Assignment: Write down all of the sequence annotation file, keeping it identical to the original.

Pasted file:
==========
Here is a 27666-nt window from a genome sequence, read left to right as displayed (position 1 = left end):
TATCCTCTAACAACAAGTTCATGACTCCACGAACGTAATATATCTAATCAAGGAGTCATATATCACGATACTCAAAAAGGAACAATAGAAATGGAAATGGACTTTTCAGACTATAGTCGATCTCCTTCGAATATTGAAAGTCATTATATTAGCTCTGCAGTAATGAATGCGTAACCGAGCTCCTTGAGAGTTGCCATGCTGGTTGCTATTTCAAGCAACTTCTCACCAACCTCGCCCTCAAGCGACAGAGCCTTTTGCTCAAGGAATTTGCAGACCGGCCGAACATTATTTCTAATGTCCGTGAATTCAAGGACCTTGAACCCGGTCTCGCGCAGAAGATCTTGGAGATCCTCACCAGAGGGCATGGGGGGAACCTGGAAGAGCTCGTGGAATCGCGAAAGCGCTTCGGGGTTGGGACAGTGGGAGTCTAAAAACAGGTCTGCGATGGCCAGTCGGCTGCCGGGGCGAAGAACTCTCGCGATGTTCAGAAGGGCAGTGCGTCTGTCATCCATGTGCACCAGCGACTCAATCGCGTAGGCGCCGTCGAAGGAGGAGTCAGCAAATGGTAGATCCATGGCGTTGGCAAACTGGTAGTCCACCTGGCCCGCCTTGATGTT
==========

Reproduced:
Here is a 27666-nt window from a genome sequence, read left to right as displayed (position 1 = left end):
TATCCTCTAACAACAAGTTCATGACTCCACGAACGTAATATATCTAATCAAGGAGTCATATATCACGATACTCAAAAAGGAACAATAGAAATGGAAATGGACTTTTCAGACTATAGTCGATCTCCTTCGAATATTGAAAGTCATTATATTAGCTCTGCAGTAATGAATGCGTAACCGAGCTCCTTGAGAGTTGCCATGCTGGTTGCTATTTCAAGCAACTTCTCACCAACCTCGCCCTCAAGCGACAGAGCCTTTTGCTCAAGGAATTTGCAGACCGGCCGAACATTATTTCTAATGTCCGTGAATTCAAGGACCTTGAACCCGGTCTCGCGCAGAAGATCTTGGAGATCCTCACCAGAGGGCATGGGGGGAACCTGGAAGAGCTCGTGGAATCGCGAAAGCGCTTCGGGGTTGGGACAGTGGGAGTCTAAAAACAGGTCTGCGATGGCCAGTCGGCTGCCGGGGCGAAGAACTCTCGCGATGTTCAGAAGGGCAGTGCGTCTGTCATCCATGTGCACCAGCGACTCAATCGCGTAGGCGCCGTCGAAGGAGGAGTCAGCAAATGGTAGATCCATGGCGTTGGCAAACTGGTAGTCCACCTGGCCCGCCTTGATGTT